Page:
Marcus Brown v. Roy Cooper, No. 13-7721 (4th Cir. 2013)

Annotate this Case
Download PDF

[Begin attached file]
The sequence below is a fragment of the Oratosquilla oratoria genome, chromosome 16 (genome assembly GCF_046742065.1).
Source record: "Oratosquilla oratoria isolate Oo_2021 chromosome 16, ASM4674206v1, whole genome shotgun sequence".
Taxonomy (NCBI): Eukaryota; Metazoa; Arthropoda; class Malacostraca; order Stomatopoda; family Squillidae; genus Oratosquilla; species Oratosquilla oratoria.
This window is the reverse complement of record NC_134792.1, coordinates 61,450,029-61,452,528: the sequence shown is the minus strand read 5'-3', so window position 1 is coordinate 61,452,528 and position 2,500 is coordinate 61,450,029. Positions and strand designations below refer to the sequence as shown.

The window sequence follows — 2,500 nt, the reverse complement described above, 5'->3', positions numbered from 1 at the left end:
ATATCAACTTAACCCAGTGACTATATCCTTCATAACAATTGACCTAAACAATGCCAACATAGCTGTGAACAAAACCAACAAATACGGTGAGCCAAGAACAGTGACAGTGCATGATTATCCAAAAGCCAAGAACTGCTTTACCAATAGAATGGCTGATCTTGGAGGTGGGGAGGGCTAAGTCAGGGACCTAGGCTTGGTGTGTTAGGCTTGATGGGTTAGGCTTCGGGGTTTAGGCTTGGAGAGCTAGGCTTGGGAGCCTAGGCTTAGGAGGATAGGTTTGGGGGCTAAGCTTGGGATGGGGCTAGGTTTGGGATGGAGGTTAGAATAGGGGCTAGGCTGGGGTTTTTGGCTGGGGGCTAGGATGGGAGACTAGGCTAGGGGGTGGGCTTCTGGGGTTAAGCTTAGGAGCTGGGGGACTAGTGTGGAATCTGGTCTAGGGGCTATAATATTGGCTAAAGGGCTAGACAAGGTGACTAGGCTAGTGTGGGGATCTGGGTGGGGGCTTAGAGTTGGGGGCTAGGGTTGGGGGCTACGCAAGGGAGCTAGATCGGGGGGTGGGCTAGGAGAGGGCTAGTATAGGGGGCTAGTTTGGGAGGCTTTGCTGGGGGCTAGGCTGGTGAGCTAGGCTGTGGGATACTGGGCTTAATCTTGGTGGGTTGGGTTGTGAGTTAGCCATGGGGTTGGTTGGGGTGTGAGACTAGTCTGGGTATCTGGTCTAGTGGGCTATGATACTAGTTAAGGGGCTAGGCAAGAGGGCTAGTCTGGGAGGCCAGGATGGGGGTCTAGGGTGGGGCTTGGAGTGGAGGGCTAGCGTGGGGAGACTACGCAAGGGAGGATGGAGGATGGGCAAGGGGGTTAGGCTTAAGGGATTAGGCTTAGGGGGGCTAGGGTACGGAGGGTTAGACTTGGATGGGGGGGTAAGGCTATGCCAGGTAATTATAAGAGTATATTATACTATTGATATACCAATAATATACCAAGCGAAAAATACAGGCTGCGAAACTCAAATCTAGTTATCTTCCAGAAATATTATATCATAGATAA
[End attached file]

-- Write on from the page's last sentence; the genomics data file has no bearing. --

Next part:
UNPUBLISHED UNITED STATES COURT OF APPEALS FOR THE FOURTH CIRCUIT No. 13-7721 MARCUS RANDALL BROWN, Petitioner - Appellant, v. ROY COOPER, Respondent - Appellee. Appeal from the United States District Court for the Western District of North Carolina, at Statesville. Robert J. Conrad, Jr., District Judge. (5:13-cv-00074-RJC) Submitted: December 19, 2013 Decided: December 24, 2013 Before SHEDD, DAVIS, and FLOYD, Circuit Judges. Affirmed in part; dismissed in part by unpublished per curiam opinion. Marcus Randall Brown, Appellant Pro Se. Unpublished opinions are not binding precedent in this circuit. PER CURIAM: Marcus Randall Brown filed a petition under 28 U.S.C. § 1651(a) (2006) for a writ of error coram nobis and a motion to appoint counsel in Eastern District the of United North States Carolina. District In the Court for petition, the Brown sought to set aside his 1996 North Carolina state convictions for possession of implements of housebreaking and presence in a building with intent to commit a felony. The Eastern District of North Carolina transferred the petition to the United States District Court for the Western District of North Carolina, the district court below. On July 10, 2013, the district court entered an order denying the motion to appoint counsel, denying the petition for a writ of error coram nobis on the basis that federal district courts lack the authority to issue writs of error coram nobis to set aside state convictions, and closing the case. Within the twenty-eight-day period prescribed by Fed. R. Civ. P. 59(e) for filing motions to alter or amend judgment, Brown moved the district court to reconsider its conclusion in the July 10 order regarding its alternatively, authority to to construe grant his coram nobis challenges to relief or, the 1996 convictions as being presented through a petition for a writ of habeas corpus under 28 U.S.C. § 2254 (2006). The district court denied the motion in part and granted the motion in part denying 2 reconsideration of the July 10 order but construing Brown s coram nobis claims as arising under 28 U.S.C. § 2254 and denied relief on the October 4, 2013. § 2254 petition by order entered on Brown timely appealed the October 4 order. On appeal, we confine our review to the issues raised in the Appellant s brief. See 4th Cir. R. 34(b). Because Brown s informal brief does not challenge the July 10 order or the district court s ruling in the October 4 order denying reconsideration, Brown has forfeited appellate review of that order and ruling. We therefore grant leave to proceed in forma pauperis and affirm that order and ruling. With respect to the ruling in the October 4 order denying § 2254 relief, that ruling is not appealable unless a circuit justice or judge issues a certificate of appealability. 28 U.S.C. § 2253(c)(1)(A) (2006). A certificate of appealability will not issue absent a substantial showing of the denial of a constitutional right. 28 U.S.C. § 2253(c)(2). When the district court denies relief on the merits, a prisoner satisfies this standard by demonstrating that reasonable jurists would find that the district court s constitutional claims is debatable or wrong. assessment of the Slack v. McDaniel, 529 U.S. 473, 484 (2000); see Miller-El v. Cockrell, 537 U.S. 322, 336-38 (2003). When the district court denies relief on procedural grounds, the prisoner must demonstrate both that the 3 dispositive petition procedural states a ruling is debatable constitutional right. debatable, claim of and the that denial the of a Slack, 529 U.S. at 484-85. We have independently reviewed the record and conclude that Brown has not made the requisite showing. Accordingly, we deny a certificate of appealability and dismiss the appeal of that portion of We dispense with contentions are the oral October 4 argument adequately order denying because presented in § 2254 the facts the materials relief. and legal before this court and argument would not aid the decisional process. AFFIRMED IN PART; DISMISSED IN PART 4